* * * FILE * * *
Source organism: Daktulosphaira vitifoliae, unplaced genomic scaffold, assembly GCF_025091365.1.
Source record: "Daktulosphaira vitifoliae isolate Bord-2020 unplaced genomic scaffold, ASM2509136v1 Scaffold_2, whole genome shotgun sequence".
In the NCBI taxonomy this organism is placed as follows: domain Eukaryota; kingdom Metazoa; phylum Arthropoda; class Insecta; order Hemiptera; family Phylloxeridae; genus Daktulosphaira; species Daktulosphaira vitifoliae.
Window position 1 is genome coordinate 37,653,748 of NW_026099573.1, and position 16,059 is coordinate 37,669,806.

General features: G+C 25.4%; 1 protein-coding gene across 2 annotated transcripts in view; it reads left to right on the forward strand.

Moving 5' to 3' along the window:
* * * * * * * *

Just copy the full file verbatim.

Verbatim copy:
Source organism: Daktulosphaira vitifoliae, unplaced genomic scaffold, assembly GCF_025091365.1.
Source record: "Daktulosphaira vitifoliae isolate Bord-2020 unplaced genomic scaffold, ASM2509136v1 Scaffold_2, whole genome shotgun sequence".
In the NCBI taxonomy this organism is placed as follows: domain Eukaryota; kingdom Metazoa; phylum Arthropoda; class Insecta; order Hemiptera; family Phylloxeridae; genus Daktulosphaira; species Daktulosphaira vitifoliae.
Window position 1 is genome coordinate 37,653,748 of NW_026099573.1, and position 16,059 is coordinate 37,669,806.

General features: G+C 25.4%; 1 protein-coding gene across 2 annotated transcripts in view; it reads left to right on the forward strand.

Moving 5' to 3' along the window: